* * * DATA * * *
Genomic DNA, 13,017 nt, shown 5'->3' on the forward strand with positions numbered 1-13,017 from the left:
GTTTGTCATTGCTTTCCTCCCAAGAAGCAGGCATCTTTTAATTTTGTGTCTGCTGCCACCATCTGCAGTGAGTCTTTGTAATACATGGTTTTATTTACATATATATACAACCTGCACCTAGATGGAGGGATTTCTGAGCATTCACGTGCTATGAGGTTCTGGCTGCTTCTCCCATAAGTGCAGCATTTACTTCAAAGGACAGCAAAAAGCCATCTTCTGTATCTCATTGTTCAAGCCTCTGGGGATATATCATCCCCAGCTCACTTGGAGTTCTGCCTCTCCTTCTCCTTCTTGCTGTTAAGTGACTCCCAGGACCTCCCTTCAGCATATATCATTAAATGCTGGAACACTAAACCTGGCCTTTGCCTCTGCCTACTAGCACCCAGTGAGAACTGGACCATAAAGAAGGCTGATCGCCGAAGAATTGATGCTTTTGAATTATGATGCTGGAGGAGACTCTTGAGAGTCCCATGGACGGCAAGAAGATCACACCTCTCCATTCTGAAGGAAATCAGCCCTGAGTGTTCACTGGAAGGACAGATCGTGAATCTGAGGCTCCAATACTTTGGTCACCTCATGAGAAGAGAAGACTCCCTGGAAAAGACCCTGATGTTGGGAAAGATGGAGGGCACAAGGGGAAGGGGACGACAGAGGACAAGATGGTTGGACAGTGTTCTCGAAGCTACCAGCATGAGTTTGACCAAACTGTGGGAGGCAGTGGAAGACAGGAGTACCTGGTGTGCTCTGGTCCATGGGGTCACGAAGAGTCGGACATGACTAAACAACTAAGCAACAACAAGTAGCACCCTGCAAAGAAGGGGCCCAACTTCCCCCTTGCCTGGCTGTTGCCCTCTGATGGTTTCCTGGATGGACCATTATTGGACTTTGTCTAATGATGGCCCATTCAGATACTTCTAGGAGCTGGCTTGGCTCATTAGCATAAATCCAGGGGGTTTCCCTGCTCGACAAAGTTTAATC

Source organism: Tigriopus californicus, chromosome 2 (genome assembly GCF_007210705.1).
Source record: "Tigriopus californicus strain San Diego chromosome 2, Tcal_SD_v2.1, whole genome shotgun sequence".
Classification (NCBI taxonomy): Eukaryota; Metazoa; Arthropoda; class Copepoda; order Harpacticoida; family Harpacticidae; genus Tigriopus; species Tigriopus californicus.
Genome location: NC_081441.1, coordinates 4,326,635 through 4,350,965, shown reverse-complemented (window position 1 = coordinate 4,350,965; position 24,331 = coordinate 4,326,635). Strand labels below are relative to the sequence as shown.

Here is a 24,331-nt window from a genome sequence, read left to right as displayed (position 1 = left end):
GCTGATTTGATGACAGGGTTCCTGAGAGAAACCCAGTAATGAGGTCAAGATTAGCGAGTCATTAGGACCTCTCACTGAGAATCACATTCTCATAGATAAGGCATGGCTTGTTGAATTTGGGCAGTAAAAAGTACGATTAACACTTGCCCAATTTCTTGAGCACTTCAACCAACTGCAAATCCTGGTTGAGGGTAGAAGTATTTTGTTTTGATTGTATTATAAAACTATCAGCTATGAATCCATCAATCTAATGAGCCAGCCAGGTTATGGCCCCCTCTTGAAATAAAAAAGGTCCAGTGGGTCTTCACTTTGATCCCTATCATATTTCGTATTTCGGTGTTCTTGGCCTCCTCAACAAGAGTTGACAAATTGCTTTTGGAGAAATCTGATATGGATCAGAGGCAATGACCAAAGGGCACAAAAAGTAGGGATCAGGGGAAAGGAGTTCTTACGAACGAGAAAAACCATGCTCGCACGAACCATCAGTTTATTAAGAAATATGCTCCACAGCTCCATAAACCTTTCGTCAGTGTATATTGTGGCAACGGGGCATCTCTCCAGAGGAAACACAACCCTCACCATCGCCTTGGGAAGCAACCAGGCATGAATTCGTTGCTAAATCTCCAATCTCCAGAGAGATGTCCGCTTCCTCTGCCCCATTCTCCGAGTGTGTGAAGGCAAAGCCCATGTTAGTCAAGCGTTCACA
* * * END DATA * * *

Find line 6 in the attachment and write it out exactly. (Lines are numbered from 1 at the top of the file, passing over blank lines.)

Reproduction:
Genome location: NC_081441.1, coordinates 4,326,635 through 4,350,965, shown reverse-complemented (window position 1 = coordinate 4,350,965; position 24,331 = coordinate 4,326,635). Strand labels below are relative to the sequence as shown.